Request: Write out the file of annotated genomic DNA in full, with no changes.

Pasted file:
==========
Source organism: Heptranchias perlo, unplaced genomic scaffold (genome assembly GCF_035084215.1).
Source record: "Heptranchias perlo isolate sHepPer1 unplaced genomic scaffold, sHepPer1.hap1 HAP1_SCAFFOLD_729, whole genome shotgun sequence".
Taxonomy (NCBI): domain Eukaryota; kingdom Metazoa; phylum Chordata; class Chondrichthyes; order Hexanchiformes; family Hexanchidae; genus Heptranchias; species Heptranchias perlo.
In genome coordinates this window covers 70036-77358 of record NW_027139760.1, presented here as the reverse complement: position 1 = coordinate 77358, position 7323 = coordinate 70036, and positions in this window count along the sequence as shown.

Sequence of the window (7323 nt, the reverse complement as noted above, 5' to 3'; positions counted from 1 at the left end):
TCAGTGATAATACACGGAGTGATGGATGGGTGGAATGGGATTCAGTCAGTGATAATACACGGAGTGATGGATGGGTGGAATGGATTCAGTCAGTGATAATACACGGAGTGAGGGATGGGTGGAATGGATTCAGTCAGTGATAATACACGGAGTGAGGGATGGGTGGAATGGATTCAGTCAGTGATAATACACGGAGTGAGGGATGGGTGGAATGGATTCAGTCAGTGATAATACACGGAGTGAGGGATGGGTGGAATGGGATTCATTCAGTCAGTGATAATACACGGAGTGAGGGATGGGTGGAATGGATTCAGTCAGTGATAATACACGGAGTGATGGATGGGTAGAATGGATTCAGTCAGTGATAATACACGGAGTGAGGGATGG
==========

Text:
Source organism: Heptranchias perlo, unplaced genomic scaffold (genome assembly GCF_035084215.1).
Source record: "Heptranchias perlo isolate sHepPer1 unplaced genomic scaffold, sHepPer1.hap1 HAP1_SCAFFOLD_729, whole genome shotgun sequence".
Taxonomy (NCBI): domain Eukaryota; kingdom Metazoa; phylum Chordata; class Chondrichthyes; order Hexanchiformes; family Hexanchidae; genus Heptranchias; species Heptranchias perlo.
In genome coordinates this window covers 70036-77358 of record NW_027139760.1, presented here as the reverse complement: position 1 = coordinate 77358, position 7323 = coordinate 70036, and positions in this window count along the sequence as shown.

Sequence of the window (7323 nt, the reverse complement as noted above, 5' to 3'; positions counted from 1 at the left end):
TCAGTGATAATACACGGAGTGATGGATGGGTGGAATGGGATTCAGTCAGTGATAATACACGGAGTGATGGATGGGTGGAATGGATTCAGTCAGTGATAATACACGGAGTGAGGGATGGGTGGAATGGATTCAGTCAGTGATAATACACGGAGTGAGGGATGGGTGGAATGGATTCAGTCAGTGATAATACACGGAGTGAGGGATGGGTGGAATGGATTCAGTCAGTGATAATACACGGAGTGAGGGATGGGTGGAATGGGATTCATTCAGTCAGTGATAATACACGGAGTGAGGGATGGGTGGAATGGATTCAGTCAGTGATAATACACGGAGTGATGGATGGGTAGAATGGATTCAGTCAGTGATAATACACGGAGTGAGGGATGG